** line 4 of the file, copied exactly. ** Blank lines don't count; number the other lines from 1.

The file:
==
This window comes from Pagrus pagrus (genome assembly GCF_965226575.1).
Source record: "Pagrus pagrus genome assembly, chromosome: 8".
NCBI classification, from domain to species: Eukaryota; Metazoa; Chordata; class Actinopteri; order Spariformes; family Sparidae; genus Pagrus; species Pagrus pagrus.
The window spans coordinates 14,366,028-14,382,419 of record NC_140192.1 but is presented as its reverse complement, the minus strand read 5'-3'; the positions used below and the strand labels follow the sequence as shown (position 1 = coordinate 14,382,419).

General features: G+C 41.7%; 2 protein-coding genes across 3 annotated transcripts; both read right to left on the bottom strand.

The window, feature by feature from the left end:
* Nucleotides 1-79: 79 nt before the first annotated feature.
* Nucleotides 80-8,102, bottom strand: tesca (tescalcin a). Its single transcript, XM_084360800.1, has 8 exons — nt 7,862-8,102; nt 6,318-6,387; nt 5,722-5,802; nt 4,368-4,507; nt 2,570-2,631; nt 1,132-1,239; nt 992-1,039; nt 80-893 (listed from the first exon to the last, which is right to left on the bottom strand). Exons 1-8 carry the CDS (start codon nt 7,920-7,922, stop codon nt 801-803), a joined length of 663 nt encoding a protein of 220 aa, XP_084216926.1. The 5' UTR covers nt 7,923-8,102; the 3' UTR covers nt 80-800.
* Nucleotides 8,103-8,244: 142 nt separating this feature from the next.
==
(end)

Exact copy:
The window spans coordinates 14,366,028-14,382,419 of record NC_140192.1 but is presented as its reverse complement, the minus strand read 5'-3'; the positions used below and the strand labels follow the sequence as shown (position 1 = coordinate 14,382,419).